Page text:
Eine Frau geht an einer Weltkarte, die aus Kinderporträts besteht, am Freitag (18.06.2010) im JuniorMuseum in Köln vorbei.

18.10.2013 | Von:
Jennifer Elrick


Canada encourages permanent immigrants to adopt Canadian citizenship, and naturalization is regarded by the government as "a significant step in the integration process for newcomers because it signifies full participation in Canadian life."[1]

Eine Verkäuferin an einem Gemüsestand im St. Lawrence Market in TorontoSaleswoman at a vegetable stand in Toronto's St Lawrence Market. (© picture alliance / zb)
As a result, the country has one of the highest naturalization rates in the world. In 2011, 85.6 percent of all immigrants who were entitled to naturalize had done so. [2] Over two-thirds (78.3 percent) of Canada’s entire population is Canadian by birth, and another 15.8 percent has acquired citizenship by naturalization, meaning that 94 percent of people residing in the country are Canadian citizens.

The high naturalization rate is probably one reason that explains why high levels of immigration and diversity have failed to become political issues that can be taken advantage of by right-wing parties during elections, as has happened in many European countries over the past decade. The high naturalization rate means that the majority of immigrants have the right to vote, and their votes affect election outcomes in areas with the most electoral districts, i.e. the major urban centers where immigrants tend to settle. Thus, politicians (and the parties they belong to) have more to lose than to gain from resorting to inflammatory anti-immigrant or anti-diversity rhetoric. [3]

Naturalization requirements changed slightly in 2010. In order to become a naturalized citizen, a person must be a permanent resident of Canada (i.e. must have been granted permission to reside permanently in Canada by immigration authorities), must have lived in Canada for at least three out of the four years prior to application, must demonstrate the ability to communicate in English or French (by passing a language test or by having completed a post-secondary degree in English or French), and must pass a citizenship test [4] to demonstrate knowledge of Canada and the rights and responsibilities of citizenship. Since the new test was introduced in 2010, higher failure rates – which jumped from 4 percent to 30 percent – have been a recurring issue. However, the government has responded by adjusting the test to keep the pass rate at the targeted level of 80-85 percent: a clear sign high naturalization rates are still a policy goal. [5]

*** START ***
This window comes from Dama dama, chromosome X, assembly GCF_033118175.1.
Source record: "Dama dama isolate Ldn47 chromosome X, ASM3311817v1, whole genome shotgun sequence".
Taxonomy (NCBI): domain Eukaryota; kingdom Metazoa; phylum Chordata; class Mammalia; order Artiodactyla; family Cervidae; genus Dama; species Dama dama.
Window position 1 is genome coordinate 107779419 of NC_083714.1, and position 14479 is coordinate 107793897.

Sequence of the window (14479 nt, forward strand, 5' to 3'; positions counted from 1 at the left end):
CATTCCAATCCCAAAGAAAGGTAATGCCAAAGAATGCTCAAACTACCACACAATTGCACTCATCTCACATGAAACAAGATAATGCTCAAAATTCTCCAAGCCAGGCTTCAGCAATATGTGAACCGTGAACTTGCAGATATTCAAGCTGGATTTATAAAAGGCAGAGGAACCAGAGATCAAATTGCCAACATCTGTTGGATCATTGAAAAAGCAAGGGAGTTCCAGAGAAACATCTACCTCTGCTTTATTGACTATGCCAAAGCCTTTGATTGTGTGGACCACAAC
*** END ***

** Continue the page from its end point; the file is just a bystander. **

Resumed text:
Maintaining dual citizenship has been possible for Canadian citizens since 1977. In 2011, 944,700 individuals, or 2.9 percent of the population, had multiple citizenships, 79.5 percent of whom were immigrants.
In 2009, a new Citizenship Act took effect, limiting the acquisition of Canadian citizenship by descent to the first generation born outside Canada. In other words, if someone is born outside Canada and obtains Canadian citizenship from a parent, that person can no longer pass Canadian citizenship on to their own children, if they are also born abroad. All persons born on Canadian territory automatically acquire Canadian citizenship (jus soli).


Cited in Citizenship and Immigration Canada (2006).
Statistics in this section are taken from Statistics Canada (2013b).
For a detailed account of the argument, see Triadafilopoulos (2012).
For more information on the citizenship test and the material to prepare for it, see the CIC website: www.cic.gc.ca/english/resources/publications/discover/index.asp (accessed: 7-16-2013)
See Joppke (2013) for more on this discussion.
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